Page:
Months after approval of fire levy, Miami Twp. OKs police levy for May ballot

New levy would be permanent rather than five years, and would cost an extra $73.48 per year on a $100,000 home.

MIAMI TWP., Montgomery County — Miami Twp. will ask voters to approve a permanent 5.75-mill property tax levy in May to help fund its police department.

The levy would replace a 5.25-mill levy approved by voters in November 2018, which will continue through the end of 2023. That levy generates just under $2.9 million a year for five years.

The replacement levy, which would generate an additional $893,065 per year, would cost the owner of a $100,000 property an additional $73.48 a year, Montgomery County Auditor’s Office officials confirmed Thursday.

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Township trustees voted unanimously Tuesday to put the replacement levy on the ballot for the May 2 election.

Approval of the replacement levy would maintain police service levels and allow for future expansion of personnel, if needed, according to a presentation to trustees Tuesday by Miami Twp. Police Chief Charlie Stiegelmeyer. He said it also would help the department keep pace with inflation and an increasing demand for services, enable the township to benefit from new construction and provide a reliable funding source.

Township Finance Director Clay McCord said the levy, if approved, would establish a continuing funding stream.

“It’s just to not have to keep going back (to the ballot) every five years,” McCord said.

The Miami Twp. Police Department is funded by two tax levies — the soon-to-expire 5.25-mill levy and a 5.5-mill levy approved by voters in May 2019, which continues through 2024. It generates nearly $3.4 million for five years.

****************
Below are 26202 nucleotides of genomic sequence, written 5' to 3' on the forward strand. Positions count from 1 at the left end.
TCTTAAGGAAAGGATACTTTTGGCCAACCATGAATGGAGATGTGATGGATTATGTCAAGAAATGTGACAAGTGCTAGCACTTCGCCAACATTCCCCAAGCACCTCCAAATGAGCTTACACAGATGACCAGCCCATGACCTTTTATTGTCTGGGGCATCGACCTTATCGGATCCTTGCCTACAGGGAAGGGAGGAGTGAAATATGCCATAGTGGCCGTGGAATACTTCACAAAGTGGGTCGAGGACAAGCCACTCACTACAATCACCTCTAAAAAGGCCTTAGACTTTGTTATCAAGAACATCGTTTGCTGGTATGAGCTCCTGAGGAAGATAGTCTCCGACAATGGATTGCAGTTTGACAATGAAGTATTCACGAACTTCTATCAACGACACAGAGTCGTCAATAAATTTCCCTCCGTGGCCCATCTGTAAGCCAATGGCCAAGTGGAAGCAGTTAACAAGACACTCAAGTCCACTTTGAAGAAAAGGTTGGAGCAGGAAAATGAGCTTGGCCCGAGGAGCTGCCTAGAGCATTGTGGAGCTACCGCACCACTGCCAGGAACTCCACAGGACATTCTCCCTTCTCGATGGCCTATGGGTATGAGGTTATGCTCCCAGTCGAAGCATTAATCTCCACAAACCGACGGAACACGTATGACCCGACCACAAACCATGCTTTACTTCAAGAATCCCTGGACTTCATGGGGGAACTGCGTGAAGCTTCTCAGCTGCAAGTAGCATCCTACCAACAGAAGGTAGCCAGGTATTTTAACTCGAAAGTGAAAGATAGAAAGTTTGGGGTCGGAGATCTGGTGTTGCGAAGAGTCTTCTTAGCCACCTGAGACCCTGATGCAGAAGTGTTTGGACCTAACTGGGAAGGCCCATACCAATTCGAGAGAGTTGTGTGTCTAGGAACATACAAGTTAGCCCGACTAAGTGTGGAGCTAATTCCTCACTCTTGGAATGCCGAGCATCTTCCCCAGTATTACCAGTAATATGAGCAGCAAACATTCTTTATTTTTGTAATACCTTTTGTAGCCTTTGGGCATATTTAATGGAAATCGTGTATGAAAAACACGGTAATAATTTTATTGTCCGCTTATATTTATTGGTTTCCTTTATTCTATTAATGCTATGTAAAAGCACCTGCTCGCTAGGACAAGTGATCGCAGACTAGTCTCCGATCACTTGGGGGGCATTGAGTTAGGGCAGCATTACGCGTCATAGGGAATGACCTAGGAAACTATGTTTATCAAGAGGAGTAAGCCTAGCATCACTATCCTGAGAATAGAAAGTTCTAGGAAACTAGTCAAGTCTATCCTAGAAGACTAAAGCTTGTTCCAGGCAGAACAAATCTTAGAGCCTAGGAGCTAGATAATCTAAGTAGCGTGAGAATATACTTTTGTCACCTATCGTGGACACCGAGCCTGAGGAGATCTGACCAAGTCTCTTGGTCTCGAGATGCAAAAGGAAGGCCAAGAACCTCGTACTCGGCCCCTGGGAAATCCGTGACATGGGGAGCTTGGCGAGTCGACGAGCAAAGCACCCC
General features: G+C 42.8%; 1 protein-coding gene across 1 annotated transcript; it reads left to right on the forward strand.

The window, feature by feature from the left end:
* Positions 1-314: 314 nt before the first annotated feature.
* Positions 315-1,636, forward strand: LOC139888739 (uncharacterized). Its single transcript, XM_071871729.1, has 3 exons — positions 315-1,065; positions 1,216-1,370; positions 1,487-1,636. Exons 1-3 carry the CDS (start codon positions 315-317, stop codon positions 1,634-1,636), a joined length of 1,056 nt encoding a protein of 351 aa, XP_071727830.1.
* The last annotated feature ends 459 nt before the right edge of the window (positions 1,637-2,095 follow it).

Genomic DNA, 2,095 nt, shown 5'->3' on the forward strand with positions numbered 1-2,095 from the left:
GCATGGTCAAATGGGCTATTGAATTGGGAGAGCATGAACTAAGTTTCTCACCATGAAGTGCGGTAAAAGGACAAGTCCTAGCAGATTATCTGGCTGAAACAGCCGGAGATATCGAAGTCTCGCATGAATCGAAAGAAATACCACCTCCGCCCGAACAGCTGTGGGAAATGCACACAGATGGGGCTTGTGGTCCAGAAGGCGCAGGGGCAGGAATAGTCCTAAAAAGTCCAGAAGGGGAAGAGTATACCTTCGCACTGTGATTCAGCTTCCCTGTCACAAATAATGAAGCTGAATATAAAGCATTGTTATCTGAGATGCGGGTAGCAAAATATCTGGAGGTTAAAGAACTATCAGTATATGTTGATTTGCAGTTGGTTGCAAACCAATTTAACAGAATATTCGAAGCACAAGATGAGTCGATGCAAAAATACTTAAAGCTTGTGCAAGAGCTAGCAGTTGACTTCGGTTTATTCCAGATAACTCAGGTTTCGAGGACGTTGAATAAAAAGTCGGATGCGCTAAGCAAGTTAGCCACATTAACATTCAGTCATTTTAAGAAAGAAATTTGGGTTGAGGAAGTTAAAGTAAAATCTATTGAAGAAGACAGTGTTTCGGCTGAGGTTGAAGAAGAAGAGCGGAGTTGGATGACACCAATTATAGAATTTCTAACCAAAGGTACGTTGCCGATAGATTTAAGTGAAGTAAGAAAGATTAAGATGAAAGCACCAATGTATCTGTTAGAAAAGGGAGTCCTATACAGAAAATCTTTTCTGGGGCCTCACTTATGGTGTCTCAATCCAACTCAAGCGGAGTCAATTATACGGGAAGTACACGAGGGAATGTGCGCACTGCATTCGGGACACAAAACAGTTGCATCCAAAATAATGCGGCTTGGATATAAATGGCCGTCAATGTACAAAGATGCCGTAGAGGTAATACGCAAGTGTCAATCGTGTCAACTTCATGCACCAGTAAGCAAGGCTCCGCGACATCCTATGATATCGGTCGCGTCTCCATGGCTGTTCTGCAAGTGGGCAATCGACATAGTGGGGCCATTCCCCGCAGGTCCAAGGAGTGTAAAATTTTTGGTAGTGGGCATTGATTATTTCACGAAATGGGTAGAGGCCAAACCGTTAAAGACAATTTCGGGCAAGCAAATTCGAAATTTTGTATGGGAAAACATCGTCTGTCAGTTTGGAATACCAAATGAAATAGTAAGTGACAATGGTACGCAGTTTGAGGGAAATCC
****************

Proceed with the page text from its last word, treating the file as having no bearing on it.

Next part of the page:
The police department uses levy funds to pay police officers, purchase cruisers, purchase equipment, pay for training and fund day-to-day operating costs for the police department.

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Miami Twp. voters are no strangers to public safety levies. In November, a combined vote of Miamisburg and Miami Twp. residents approved a Fire District levy that will increase taxes and restructure funding for that department.

MTPD has 37 sworn positions and 5 non-sworn positions, according to police. In 2022, the department responded to more than 29,100 calls for service, up from nearly 27,000 calls in 2021.

The new levy would allow the department to maintain those levels and expand personnel, Stiegelmeyer said. It also would improve coverage and response times during high-call volume periods and allow the police department to be self sufficient, he said.

In addition, the department would be able to maintain its ability to properly outfit officers with body cameras and other equipment, increasing transparency and safety, Stiegelmeyer said. Revenues generated by the levy also would permit the department to maintain its competitiveness in recruiting and retaining the best officers to serve the community and increase visibility of officers within the community and improve MTPD’s ability to participate on crime prevention task forces, he said.

Stiegelmeyer told trustees he wants to hire four new officers.

“I’m going to dedicate them to putting boots on the ground,” he said. “We have some specialty areas that we’d like to explore with our Special Operations Unit. We would target high-crime areas and insert these officers.”

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Levy revenue also would be used to replace capital items, including cruisers, and to make building upgrades in the men’s locker room. In addition, the department has a roof on its building that needs to be replaced within the next year or so, he said.

“We have older equipment that has rotational every three to five years,” Stiegelmeyer said. “That would be MDTs (mobile display terminals) in our cruisers, portable radios ... Tasers ... all these costs that we have to start absorbing and if we don’t get an additional way to raise revenue, we’re going to have to find other ways to cut back.

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